PRINT September 2003


Omer Fast really knows how to wreck a movie. His video installations—which may take their cue, if not their footage, from Hollywood fare—tend to unsettle the elements that make moving pictures move, from the sound to the subtitles. For an early intervention, T3-AEON, 2000, Fast smuggled his own tales into the sound track of The Terminator (1984) and returned the tainted videos to rental stores around New York. As the Terminator pulls the trigger on a victim, a male voice-over suddenly interrupts the scene with a recollection of being disciplined as a child by his father: “He slapped me. And then he slapped me again and again.” While transforming the blockbuster film into a public archive for private memories, the parasitic narrative frustrates both the hero’s actions and the viewer’s pleasure.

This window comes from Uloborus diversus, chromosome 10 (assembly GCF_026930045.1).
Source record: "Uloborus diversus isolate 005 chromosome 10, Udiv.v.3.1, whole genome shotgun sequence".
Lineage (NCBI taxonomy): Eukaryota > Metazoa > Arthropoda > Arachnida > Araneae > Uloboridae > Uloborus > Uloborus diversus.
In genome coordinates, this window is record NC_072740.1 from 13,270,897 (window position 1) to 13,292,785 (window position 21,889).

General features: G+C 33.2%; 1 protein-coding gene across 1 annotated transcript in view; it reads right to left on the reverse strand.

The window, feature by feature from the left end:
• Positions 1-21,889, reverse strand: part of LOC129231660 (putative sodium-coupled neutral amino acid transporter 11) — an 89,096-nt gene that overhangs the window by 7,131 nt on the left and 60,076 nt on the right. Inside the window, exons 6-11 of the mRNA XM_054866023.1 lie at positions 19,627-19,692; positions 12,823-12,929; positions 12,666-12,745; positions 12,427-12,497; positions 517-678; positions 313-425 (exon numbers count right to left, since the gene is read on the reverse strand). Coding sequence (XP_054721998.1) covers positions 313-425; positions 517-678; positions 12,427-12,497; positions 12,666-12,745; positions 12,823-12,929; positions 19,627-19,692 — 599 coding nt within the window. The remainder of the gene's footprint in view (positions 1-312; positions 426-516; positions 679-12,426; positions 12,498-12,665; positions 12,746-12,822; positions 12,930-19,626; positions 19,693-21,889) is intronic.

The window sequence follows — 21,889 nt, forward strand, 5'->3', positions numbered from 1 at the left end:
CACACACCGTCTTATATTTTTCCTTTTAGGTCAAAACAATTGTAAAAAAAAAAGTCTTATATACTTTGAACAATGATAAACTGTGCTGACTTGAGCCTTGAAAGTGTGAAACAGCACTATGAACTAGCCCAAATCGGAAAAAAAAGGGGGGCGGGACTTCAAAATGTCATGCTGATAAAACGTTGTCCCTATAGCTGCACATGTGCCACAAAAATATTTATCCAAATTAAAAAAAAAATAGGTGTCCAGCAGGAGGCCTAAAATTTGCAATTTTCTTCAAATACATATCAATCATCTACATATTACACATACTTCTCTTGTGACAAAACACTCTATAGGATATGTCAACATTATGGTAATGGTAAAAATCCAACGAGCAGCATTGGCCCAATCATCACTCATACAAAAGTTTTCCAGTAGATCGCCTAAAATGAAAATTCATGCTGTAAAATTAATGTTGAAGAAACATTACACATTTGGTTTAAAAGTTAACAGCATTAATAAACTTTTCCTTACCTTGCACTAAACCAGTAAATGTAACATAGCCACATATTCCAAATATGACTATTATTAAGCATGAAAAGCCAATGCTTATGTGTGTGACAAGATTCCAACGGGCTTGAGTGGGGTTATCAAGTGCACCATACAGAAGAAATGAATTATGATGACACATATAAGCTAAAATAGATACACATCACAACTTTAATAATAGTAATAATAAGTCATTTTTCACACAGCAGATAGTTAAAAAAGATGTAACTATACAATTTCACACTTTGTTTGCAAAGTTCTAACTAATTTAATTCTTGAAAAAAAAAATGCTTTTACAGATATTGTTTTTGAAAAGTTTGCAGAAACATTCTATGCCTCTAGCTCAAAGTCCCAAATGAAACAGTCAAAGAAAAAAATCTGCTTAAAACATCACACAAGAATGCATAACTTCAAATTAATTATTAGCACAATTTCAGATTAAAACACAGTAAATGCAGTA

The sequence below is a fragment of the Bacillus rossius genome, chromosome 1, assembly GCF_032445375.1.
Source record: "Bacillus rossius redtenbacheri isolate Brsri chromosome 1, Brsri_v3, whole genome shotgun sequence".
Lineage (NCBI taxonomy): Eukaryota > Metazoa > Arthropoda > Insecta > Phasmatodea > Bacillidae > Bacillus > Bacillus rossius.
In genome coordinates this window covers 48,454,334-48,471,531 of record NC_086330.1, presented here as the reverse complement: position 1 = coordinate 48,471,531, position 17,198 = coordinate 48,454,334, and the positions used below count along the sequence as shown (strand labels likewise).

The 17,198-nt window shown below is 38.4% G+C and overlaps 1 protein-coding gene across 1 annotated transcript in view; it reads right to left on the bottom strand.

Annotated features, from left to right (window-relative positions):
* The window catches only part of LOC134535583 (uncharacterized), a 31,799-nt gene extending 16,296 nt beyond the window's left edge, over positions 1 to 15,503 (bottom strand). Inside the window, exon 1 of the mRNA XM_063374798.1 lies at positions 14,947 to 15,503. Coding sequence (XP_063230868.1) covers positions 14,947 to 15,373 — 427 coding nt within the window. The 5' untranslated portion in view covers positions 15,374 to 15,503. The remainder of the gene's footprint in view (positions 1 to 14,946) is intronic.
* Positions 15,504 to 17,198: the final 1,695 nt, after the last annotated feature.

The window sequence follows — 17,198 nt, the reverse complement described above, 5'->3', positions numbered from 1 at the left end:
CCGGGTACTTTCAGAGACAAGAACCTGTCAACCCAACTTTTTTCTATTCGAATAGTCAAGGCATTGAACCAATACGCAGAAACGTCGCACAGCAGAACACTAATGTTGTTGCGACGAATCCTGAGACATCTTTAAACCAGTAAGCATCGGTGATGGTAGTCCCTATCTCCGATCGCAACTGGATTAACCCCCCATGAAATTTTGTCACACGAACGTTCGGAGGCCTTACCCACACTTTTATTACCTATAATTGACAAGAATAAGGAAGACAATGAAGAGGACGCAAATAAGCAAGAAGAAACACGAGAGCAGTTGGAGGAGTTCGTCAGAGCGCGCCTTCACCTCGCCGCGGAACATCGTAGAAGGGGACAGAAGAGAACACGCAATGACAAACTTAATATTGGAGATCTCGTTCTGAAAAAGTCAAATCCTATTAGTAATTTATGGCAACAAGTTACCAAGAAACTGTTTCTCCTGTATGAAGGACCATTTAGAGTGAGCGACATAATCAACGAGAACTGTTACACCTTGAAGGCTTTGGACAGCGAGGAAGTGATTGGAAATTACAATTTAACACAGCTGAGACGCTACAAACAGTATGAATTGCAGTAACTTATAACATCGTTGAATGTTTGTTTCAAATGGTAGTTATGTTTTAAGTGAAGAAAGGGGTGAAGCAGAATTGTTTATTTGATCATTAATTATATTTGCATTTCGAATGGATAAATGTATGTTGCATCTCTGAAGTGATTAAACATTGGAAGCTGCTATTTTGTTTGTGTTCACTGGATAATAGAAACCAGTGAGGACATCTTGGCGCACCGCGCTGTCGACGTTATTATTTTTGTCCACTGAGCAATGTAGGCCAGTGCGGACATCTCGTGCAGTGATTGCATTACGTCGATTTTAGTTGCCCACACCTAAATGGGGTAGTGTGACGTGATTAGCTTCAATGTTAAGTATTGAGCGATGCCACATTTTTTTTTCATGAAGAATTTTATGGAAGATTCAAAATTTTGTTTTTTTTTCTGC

“I try to resist catharsis in film,” says Fast, whom many will remember from the 2002 Whitney

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